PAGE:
This is her first large solo exhibition and it raises a number of artistic and intellectual questions. In its millennia-long history,
tapestry is itself the truly historical genre: it is linked to the depiction of events.
Under the influence of Aubusson, the famous French workshop where she studied and gained experience, she renewed the
tradition of leaves and tufts of grass, breaking them down to different colours. By so doing, she renewed traditional tapestry
weaving. From this was born an experimental soliloquy in colour and light. Against a Late Medieval and Early Renaissance
background, abstract historical and figural visions appear concerning the natural world. It is as if we can derive from the
millefleurs field the remembrance of human or figural shapes and their rebirth in her woven pictures. Accompanied in them
is a nostalgic ‘quiz’ of medieval and Renaissance decorative inscriptions that change their colour and form, so that we may
discover with them and behind them the concealed, maybe serious, meaning of their winning looks. In the historical genre,
religious aspects are not inevitable. Here none are expressed. Nevertheless, devotional elements, of a more private kind, do
accompany the analysis.
In all this, her work is classic in conception and is restrained. Could such a work become a public
treasure? In her life Ildikó Dobrányi, would have protested at this idea with a smile. Nevertheless, with her works and her
organisational activity she fulfilled a mission among us.
European Tapestry's Artistic Metamorphosis at the New Millennium
As a tapestry artist I wanted to understand why the evaluation of this "royal" genre is so problematic. What are the causes of the frequent instability of classification, changing of function and position during the history of the genre, which had long lasting influences. The question of the classification of the genre is debated nowadays thanks to the new critical theories in critics of modernism, canon and critical museum-studies. The art historical classification in the 19th century contributed to downgrading of the tapestry, because tapestry was not classified as mural genre but as a subcategory of applied arts on the basis of textile technique being used, which had come to regarded lower compared to canvas in the newly established hierarchy of genres. So tapestry was sent to museums of applied arts. However, even before the foundation of museums, the genre of tapestry could not fulfill the criteria of modernity because it was not able to separate itself from the ancient techniques of handicrafts.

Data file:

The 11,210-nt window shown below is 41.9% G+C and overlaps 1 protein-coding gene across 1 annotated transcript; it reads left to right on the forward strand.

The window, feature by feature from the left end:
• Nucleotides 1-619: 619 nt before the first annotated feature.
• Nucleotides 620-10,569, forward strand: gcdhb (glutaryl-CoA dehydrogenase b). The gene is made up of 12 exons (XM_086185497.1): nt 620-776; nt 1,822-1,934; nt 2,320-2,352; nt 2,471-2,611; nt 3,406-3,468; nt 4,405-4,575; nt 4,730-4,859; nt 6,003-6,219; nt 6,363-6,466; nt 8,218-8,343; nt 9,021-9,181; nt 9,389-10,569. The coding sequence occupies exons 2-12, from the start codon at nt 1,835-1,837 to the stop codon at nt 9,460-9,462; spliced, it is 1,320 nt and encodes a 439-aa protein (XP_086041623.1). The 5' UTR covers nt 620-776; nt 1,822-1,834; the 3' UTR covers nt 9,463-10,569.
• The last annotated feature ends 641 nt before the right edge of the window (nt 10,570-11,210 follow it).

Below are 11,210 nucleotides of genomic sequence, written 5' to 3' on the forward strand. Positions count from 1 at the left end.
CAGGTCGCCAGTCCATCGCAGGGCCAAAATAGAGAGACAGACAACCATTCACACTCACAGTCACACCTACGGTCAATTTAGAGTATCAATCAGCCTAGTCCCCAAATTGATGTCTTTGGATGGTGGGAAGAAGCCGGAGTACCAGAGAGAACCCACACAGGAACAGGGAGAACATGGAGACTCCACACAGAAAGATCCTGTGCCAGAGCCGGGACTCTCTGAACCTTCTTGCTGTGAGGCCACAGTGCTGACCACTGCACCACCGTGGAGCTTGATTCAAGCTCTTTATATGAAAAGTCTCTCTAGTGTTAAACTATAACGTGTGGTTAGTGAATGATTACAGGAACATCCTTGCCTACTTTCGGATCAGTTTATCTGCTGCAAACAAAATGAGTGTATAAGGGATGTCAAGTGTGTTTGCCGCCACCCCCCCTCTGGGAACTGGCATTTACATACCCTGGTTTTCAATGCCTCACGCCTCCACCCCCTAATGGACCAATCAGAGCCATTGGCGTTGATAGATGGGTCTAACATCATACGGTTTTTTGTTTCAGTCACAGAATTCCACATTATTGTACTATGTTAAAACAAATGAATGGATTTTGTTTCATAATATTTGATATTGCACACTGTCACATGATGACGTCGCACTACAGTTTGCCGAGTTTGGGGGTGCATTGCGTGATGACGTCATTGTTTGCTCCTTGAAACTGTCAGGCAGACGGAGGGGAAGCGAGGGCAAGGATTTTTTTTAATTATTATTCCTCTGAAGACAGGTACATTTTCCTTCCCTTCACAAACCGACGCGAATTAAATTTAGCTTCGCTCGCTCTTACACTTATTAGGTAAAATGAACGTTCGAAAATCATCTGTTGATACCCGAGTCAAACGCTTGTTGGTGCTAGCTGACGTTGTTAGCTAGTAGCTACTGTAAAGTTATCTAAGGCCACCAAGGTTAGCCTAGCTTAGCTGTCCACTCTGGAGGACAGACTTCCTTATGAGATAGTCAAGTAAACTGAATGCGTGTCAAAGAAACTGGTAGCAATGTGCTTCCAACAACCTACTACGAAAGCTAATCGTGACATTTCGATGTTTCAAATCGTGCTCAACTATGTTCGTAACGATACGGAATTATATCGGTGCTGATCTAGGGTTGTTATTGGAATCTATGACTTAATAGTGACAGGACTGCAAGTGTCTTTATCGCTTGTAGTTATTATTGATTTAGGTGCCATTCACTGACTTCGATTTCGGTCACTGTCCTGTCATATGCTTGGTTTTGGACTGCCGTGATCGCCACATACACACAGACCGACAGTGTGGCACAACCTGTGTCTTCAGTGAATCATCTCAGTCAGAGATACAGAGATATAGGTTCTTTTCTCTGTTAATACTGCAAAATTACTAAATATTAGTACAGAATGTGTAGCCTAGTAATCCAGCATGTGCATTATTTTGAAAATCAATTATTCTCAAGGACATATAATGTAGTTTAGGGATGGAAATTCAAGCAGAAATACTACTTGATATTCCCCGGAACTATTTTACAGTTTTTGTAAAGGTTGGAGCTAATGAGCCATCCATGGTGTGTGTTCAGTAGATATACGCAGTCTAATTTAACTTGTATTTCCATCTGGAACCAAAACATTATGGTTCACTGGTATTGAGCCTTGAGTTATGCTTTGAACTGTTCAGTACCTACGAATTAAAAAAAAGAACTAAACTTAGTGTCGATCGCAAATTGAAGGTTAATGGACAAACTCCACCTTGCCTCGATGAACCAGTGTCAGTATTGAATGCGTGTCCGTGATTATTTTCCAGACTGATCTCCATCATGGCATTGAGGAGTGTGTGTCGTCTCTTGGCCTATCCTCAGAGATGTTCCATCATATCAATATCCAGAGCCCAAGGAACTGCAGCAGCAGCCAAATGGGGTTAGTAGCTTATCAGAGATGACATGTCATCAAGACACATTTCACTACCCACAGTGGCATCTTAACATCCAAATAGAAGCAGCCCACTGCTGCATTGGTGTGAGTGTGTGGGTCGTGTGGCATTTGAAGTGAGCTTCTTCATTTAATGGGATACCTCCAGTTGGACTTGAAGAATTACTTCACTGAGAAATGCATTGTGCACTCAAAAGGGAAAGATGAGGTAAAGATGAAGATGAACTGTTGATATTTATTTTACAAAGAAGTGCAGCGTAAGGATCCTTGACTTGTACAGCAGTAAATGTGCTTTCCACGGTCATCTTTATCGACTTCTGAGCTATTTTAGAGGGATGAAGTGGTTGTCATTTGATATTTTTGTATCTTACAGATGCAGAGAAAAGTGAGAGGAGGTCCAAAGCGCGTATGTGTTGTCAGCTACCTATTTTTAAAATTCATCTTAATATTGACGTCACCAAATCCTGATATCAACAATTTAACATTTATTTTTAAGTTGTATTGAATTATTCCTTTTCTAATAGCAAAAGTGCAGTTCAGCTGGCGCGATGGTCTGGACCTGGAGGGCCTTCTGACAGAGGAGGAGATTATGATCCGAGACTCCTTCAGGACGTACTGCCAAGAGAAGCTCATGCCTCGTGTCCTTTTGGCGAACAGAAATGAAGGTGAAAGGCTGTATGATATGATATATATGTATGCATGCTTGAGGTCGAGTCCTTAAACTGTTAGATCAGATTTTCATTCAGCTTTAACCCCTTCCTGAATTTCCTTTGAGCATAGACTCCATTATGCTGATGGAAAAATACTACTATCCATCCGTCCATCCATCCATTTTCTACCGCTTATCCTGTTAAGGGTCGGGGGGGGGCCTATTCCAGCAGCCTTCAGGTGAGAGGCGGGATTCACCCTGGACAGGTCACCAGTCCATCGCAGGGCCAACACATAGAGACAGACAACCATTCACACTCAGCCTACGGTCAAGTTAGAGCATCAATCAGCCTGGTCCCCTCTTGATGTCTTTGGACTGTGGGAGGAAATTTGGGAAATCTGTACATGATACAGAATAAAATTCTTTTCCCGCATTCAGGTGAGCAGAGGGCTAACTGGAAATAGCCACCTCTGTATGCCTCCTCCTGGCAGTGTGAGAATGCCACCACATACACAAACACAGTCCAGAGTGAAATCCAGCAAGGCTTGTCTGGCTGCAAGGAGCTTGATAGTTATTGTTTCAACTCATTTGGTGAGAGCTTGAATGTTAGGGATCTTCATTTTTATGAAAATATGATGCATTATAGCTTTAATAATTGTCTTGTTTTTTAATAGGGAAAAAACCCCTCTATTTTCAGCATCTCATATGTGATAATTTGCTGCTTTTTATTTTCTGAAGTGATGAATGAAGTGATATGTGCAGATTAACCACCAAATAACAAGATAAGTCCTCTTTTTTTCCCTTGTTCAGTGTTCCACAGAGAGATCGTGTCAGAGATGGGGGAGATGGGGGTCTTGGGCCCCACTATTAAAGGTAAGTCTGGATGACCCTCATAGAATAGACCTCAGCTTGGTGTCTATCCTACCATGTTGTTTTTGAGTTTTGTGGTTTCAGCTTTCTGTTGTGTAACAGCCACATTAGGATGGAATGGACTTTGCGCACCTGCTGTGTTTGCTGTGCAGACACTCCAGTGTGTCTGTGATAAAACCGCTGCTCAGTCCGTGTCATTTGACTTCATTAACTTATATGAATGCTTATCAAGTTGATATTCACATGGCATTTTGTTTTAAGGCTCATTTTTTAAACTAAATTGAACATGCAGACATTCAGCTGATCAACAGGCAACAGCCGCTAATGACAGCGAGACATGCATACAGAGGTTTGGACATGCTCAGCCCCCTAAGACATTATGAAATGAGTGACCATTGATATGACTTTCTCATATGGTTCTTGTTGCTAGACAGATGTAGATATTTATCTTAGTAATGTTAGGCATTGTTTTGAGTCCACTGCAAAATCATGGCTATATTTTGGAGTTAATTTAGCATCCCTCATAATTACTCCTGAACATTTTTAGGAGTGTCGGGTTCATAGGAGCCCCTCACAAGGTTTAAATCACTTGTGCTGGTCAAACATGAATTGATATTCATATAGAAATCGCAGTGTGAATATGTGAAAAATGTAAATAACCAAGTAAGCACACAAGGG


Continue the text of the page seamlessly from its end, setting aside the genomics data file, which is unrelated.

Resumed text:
The aim of my dissertation is to enlighten the historical background of the negative evaluation of the genre; i.e. to enlighten the causes of it's falling to victim and its connection to modernity. I wanted to put into historical context the changing of the function, position and language of the genre and to distinguish the way of autonomous tapestry art from the traditional way of tapestry art that needs a weaver. Another goal of my dissertation is to summarize and interpret the process resulted in the metamorphosis of tapestry. This process began in the middle of the 19-th century with the Arts and Crafts Movement and reached its heyday around the new Millennium. The introduced process serves as a background to my activity, as I was and still I am active agent of the newly reborn autonomous tapestry art.